President Joe Biden rallied world leaders at G-20 to resolve the global supply chain challenges and other disruptions affecting global commerce.
The summit was held on Sunday with other world leaders on the sidelines of the G-20.
The pandemic has wreaked havoc on practically every part of the global supply chain, which is the largely unseen network of manufacturing, transportation, and logistics that transports items from where they are made, mined, or farmed to their final destination.
What really happened
The problems date back to early last year, when the pandemic was still in its early stages. The proliferation of coronavirus infections struck factories in sections of the world where a lot of the world’s manufacturing capacity is located, such as China, South Korea, and Taiwan, as well as Southeast Asian nations like Vietnam and European industrial heavyweights like Germany. Because workers were sick or on lockdown, many factories had to shut down or cut production. In anticipation of a decline in demand for delivering products around the world, shipping companies trimmed their schedules in response.
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Consumers, on the other hand, channeled the money they would have spent on other experiences to things for their homes, which were now being used as workplaces and schools. The timing and volume of customer purchases wreaked havoc on the system. Factories whose output were relatively predictable increased production to meet an influx of orders.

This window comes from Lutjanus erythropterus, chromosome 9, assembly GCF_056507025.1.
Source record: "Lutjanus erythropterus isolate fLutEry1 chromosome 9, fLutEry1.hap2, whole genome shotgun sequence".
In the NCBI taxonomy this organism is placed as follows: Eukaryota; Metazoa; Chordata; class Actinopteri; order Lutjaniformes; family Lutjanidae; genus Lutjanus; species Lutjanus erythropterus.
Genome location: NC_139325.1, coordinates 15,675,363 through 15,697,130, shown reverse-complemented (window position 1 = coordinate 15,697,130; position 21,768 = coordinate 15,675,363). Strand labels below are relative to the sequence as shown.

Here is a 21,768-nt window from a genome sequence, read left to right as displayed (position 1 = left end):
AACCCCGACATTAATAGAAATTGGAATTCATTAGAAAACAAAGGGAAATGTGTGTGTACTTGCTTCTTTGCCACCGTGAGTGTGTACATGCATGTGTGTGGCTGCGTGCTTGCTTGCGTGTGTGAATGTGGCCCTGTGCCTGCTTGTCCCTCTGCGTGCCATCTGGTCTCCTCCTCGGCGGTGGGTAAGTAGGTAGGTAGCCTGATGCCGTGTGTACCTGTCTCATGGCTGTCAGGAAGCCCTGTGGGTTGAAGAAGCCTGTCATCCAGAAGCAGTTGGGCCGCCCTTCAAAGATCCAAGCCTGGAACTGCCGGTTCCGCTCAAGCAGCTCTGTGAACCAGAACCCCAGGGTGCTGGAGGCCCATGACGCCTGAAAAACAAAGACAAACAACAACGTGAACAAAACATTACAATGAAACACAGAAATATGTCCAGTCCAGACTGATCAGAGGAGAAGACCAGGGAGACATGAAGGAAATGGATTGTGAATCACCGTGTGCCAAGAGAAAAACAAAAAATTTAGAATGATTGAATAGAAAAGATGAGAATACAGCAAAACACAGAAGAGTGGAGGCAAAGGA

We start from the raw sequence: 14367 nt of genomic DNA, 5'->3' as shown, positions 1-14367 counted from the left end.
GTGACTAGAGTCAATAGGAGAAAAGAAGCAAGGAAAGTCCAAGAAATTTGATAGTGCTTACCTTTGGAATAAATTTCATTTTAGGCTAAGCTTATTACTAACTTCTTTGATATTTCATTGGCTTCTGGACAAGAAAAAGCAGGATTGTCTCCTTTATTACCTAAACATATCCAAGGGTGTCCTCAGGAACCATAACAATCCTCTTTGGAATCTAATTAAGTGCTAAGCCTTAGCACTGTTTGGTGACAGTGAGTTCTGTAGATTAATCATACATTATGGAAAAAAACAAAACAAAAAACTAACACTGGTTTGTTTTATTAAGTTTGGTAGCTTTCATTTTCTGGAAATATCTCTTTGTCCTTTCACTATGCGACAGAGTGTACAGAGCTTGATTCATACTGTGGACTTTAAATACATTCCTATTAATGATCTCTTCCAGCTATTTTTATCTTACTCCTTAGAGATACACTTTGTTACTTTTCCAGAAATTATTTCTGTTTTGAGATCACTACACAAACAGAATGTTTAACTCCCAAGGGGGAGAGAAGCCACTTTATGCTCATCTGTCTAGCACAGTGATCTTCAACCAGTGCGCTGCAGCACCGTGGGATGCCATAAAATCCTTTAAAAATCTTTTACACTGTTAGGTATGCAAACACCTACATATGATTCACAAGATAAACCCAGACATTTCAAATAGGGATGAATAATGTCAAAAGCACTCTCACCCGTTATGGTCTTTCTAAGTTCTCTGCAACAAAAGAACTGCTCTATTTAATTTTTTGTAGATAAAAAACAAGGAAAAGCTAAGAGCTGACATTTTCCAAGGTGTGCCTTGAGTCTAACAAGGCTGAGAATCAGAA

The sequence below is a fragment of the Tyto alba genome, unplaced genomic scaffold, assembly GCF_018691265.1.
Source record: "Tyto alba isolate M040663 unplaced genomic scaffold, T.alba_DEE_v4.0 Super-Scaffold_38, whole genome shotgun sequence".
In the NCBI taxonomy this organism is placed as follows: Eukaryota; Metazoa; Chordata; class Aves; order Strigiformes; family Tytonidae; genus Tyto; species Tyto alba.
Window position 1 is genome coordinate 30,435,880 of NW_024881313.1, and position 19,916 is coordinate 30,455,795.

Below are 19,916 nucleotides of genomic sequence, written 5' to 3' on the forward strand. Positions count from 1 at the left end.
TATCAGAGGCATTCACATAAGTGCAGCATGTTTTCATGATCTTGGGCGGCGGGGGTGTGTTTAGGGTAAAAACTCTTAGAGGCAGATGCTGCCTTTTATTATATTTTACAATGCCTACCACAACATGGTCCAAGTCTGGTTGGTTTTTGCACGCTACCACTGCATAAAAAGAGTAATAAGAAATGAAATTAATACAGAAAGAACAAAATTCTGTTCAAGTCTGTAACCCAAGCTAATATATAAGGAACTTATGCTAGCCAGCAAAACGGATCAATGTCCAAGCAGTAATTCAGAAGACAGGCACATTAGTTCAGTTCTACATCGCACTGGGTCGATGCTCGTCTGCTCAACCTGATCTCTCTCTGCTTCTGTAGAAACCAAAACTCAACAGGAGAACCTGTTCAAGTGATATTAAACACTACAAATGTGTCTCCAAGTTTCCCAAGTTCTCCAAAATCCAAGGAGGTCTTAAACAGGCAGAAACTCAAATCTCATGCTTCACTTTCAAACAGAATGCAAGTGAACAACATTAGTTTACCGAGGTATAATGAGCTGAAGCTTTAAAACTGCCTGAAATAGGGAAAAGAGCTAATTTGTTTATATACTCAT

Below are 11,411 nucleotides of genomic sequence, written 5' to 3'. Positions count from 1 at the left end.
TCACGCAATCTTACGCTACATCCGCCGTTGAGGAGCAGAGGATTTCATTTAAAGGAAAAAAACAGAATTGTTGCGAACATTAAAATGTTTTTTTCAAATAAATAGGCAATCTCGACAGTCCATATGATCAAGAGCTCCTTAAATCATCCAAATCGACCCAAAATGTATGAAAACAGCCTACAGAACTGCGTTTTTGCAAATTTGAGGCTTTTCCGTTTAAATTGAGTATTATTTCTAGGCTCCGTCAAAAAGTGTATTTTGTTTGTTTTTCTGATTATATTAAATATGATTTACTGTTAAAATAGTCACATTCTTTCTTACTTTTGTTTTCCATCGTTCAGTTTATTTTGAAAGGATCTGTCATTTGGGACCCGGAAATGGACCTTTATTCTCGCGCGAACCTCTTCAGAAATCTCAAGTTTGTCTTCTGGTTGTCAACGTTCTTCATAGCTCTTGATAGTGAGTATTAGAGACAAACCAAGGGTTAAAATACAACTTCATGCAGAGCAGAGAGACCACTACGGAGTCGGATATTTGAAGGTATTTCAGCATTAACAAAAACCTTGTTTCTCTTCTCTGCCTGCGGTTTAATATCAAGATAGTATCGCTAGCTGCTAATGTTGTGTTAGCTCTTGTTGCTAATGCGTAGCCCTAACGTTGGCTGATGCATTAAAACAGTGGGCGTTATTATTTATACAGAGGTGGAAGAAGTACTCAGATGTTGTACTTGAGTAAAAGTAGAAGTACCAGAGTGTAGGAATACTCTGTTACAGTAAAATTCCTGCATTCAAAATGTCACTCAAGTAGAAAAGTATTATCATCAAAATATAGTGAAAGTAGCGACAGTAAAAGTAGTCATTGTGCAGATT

What they are saying
Biden told world leaders at a meeting to address supply chain bottlenecks on the sidelines of the G20 in Rome: “We have to take action now, together with our partners in the private sector, to reduce the backlogs that we’re facing. And then, we have to prevent this from happening again in the future.”
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“Now that we have seen how vulnerable these lines of global commerce can be, we cannot go back to business as usual. This pandemic won’t be the last global health crisis we face. We also need to increase our resilience in the face of climate change, natural disasters, and even planned attacks.”
A written White House summary of the talks said countries expressed willingness to work together to make supply chains more resilient. It said they had agreed to work for more transparency and information-sharing between countries and on the need to have multiple reliable suppliers of raw materials, intermediates and finished goods.
“Openness and communication can promote a swift response to disruptions to supply chains – like those that the globe is facing right now – and allow other players within a supply chain to take mitigating steps,” the White House summary said.
“We should avoid any unnecessary trade restrictions and maintain free flow of goods and services,” it said.
The leaders emphasized also, the need for security, especially in technology supply chains, and for fair and sustainable labour conditions and said they would work with the private sector to reach these goals.